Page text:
Transport yourself to a paradise beach any day of the week! This sea salt soap bar smells incredible and is a wonderful exfoliator for the skin. I hope you enjoy the recipe!
Doesn’t this sound just… lush?
I mean, uttering the words’ sea salt soap bar’ takes me to faraway lands where palm trees line turquoise waters and the sand tickles my toes.
You too? I get it.
In truth, I well and truly love this soap bar, and I’m sure you will too.
If you’re looking for a sumptuous bar of soap that’ll leave your skin feeling refreshed and cleansed, then this sea salt soap bar is the ideal choice.
It’s easy to make with 100% natural ingredients that use sea salt at its base.
Being naturally exfoliating, sea salt provides fantastic skin benefits and is better than anything I know at scrubbing away dry, dull skin.
In this post, we’ll explore what makes a sea salt soap bar so special, a little about the ingredients, what makes it great for exfoliation uses, and essential safety precautions when making it (after all, it is soap…)
Why you’ll love this recipe
- It’s fun to make. Perhaps you’re brand new to making soap? Or maybe, the idea of sea soap intrigues you, as it did me? If so, this salt bar soap recipe is the perfect choice to start off with.
- It’ll exfoliate your skin. The salt granules in this salt soap act as natural exfoliation, sloughing off dead skin cells and leaving new, fresh skin underneath.
- It’s anti-drying. I’ve added several natural oils and kinds of butter to this recipe, attempting to negate the drying effects of salt on the skin. Therefore (theoretically), it shouldn’t dry your skin – but I recommend testing it on a small skin patch first to be sure.
What is a sea salt soap bar?
Sea salt soap bars are a beautifully natural way to cleanse and exfoliate the skin – while connecting you with the calming nature of the sea.
They offer a gentle yet invigorating scrubbing ability that helps to remove dead skin cells, balance out pH levels, and actually reduce inflammation due to anti-inflammatory properties.
Sea salt in itself is known to be a fantastic germ killer, too, being antibacterial by default.
Plus, this recipe includes other natural ingredients, such as essential oils and fragrances, all of which help nourish and hydrate the skin.
Salt soap benefits
And now for some even better news!
The addition of sea salt makes these bars generally OK for people with sensitive or acne-prone skin. The salt helps reduce bacteria (spot-causing stuff) while still being gentle enough for daily use.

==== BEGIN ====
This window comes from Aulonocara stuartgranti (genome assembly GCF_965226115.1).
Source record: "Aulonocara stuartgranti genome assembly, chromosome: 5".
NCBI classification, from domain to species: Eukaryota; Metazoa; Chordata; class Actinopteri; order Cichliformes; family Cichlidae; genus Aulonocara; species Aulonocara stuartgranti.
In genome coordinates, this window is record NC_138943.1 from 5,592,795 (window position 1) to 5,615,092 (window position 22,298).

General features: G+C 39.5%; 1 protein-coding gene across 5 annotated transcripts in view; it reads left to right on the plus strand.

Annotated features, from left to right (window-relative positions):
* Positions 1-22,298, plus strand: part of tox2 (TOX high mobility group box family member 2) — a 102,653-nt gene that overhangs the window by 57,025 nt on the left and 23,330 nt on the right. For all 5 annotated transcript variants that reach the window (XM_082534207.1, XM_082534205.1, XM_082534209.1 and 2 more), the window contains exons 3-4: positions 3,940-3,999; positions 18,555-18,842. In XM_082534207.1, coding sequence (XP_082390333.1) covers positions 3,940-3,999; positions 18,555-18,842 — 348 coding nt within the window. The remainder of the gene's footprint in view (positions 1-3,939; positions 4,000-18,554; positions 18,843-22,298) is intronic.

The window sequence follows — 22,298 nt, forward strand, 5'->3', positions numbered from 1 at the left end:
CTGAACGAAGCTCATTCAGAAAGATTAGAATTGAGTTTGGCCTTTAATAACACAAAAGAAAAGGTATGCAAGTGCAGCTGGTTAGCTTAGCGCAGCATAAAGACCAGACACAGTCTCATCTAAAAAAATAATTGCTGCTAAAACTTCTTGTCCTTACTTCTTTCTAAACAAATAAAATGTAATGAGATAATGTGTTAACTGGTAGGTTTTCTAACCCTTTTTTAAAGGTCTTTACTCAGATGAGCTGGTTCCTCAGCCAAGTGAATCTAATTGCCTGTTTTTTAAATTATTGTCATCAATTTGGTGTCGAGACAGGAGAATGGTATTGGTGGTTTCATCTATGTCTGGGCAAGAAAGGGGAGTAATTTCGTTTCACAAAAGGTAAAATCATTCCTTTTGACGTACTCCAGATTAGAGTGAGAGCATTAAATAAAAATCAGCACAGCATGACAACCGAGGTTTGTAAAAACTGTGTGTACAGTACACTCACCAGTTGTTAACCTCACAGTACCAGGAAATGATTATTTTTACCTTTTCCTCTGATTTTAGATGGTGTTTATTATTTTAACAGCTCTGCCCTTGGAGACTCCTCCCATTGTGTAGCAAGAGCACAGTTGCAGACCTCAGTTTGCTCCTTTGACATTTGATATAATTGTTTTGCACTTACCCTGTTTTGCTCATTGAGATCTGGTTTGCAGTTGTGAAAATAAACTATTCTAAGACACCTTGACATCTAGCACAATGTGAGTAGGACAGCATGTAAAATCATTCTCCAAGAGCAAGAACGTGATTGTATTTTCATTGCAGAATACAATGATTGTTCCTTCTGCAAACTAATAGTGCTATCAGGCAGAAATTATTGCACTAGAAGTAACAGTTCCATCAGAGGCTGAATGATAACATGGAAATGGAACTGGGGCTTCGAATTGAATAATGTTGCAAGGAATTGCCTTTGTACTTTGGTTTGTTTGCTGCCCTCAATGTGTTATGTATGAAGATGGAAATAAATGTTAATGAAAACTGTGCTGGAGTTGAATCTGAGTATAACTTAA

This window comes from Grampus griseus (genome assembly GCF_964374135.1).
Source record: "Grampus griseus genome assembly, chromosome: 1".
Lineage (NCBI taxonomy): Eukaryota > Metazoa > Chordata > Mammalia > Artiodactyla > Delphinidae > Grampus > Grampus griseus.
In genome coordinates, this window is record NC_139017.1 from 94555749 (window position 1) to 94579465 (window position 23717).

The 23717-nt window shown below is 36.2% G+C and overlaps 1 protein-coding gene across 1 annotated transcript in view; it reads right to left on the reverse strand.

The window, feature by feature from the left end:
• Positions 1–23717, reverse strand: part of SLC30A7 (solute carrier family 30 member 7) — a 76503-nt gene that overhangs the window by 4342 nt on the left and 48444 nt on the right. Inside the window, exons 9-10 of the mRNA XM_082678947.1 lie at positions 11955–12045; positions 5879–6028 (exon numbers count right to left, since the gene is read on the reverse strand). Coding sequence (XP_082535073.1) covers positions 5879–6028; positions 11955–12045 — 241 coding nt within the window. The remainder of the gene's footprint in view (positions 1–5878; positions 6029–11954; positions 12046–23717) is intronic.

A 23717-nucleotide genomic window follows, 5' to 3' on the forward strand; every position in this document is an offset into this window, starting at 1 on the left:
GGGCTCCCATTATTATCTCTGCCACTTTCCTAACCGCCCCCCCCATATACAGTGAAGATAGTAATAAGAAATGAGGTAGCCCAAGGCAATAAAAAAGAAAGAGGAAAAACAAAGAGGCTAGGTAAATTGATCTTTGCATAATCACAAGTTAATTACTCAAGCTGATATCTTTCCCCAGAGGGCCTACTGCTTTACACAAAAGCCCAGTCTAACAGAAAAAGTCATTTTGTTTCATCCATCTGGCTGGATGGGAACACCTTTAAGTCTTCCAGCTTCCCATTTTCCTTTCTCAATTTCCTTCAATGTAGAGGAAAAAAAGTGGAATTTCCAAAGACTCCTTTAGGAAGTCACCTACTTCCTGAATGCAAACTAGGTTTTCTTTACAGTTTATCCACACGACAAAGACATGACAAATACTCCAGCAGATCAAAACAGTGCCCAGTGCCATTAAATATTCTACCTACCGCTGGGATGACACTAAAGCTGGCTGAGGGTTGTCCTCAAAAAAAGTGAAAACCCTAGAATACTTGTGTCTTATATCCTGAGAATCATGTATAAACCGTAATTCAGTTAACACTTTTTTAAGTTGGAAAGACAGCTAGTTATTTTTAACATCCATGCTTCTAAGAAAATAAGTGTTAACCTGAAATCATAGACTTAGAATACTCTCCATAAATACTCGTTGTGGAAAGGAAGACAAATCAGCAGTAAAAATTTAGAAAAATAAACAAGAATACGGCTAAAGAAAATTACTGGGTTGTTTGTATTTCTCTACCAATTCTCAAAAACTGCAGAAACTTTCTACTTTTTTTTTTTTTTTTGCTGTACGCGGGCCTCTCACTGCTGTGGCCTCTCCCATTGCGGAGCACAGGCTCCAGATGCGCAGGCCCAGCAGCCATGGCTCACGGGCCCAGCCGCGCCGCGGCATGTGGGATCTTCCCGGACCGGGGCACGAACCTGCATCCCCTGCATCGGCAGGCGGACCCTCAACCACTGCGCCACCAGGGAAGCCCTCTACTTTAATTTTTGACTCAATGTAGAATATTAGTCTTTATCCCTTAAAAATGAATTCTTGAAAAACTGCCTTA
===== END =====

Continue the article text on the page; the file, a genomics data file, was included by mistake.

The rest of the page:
Of course – only you know your skin, so try this salt soap bar first on a small area of skin, like a ‘patch’ test, just in case it’s not suitable for whatever reason.
The salt also helps to draw out impurities from the skin by acting as an exfoliating agent, leaving the skin feeling revitalized and fresh after every use.
Time to say bye-bye to those thick callouses on the bottoms of the feet!
How to make a sea salt soap bar
Making your own sea salt soap bar at home is quite simple when it comes to the vast realm of soap making.
Follow along with me, and be sure to measure the ingredients exactly right for the best results.
To get started, you’ll need some essential ingredients and tools:
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This soap recipe is made with 5% superfat.
Oils & Fats
Liquid & Lye
- Water 9.14 ounces
- Lye 4.09 ounces
- Total water and lye: 13.23 ounces
- 1 ounce of coarse sea salt
- 1 teaspoon of blue mica powder (more or less, depending on preference)
Sea salt soap recipe
Working in a well-ventilated area and wearing proper safety gear, add the water to a jar or container that can handle high heat.
Carefully and slowly add the lye to the water, then gently stir it until dissolved. Note the liquid will shoot up over 200°, so using a container that can handle the rapid increase in temperature is vital!
Set the lye water aside to cool while you do the next step.
Melt the coconut oil, almond oil, and castor oil in a small saucepan over medium-low heat. You can also use a double boiler. However, I’ve found it works just as well using a saucepan while stirring frequently.
Once the oils are melted, you’ll want to let it cool down to about 100°F. The same goes for the lye water – wait for it to cool. You may need to wait a little longer for one or the other to cool, and that’s fine.
Now, using a large mixing bowl with tall sides (to prevent splashing), add the melted oils, then add the lye water mixture, just a little bit at a time, and mix with an immersion blender until it comes to a light trace. About one minute is usually enough.